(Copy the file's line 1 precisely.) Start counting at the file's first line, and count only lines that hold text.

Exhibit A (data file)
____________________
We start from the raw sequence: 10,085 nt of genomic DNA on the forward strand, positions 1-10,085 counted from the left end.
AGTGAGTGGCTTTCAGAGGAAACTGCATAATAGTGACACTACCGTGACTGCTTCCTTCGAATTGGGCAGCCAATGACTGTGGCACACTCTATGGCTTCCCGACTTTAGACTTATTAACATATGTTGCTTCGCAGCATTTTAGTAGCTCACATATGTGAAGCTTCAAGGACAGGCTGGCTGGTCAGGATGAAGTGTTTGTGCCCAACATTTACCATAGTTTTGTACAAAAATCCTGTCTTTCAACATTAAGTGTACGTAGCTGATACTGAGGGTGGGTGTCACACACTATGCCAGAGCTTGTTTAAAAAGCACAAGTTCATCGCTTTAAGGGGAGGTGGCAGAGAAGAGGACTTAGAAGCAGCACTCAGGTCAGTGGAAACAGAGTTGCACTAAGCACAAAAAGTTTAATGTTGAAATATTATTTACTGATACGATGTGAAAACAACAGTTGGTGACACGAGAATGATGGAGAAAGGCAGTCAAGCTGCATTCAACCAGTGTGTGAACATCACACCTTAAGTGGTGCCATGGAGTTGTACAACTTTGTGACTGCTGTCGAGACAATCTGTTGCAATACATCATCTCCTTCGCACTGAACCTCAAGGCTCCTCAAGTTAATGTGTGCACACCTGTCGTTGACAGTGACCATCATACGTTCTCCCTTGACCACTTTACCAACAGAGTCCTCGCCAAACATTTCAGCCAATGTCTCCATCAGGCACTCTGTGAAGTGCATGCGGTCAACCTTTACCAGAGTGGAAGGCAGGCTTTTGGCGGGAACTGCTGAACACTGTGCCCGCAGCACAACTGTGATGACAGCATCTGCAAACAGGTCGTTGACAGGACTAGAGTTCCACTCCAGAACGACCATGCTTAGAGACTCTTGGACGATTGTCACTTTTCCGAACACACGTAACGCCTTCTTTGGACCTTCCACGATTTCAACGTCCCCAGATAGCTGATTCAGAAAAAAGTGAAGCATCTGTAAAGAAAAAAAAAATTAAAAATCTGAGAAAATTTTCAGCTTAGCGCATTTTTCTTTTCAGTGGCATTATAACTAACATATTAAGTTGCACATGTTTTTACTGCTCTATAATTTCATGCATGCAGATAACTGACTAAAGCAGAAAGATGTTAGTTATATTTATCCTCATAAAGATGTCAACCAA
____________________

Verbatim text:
We start from the raw sequence: 10,085 nt of genomic DNA on the forward strand, positions 1-10,085 counted from the left end.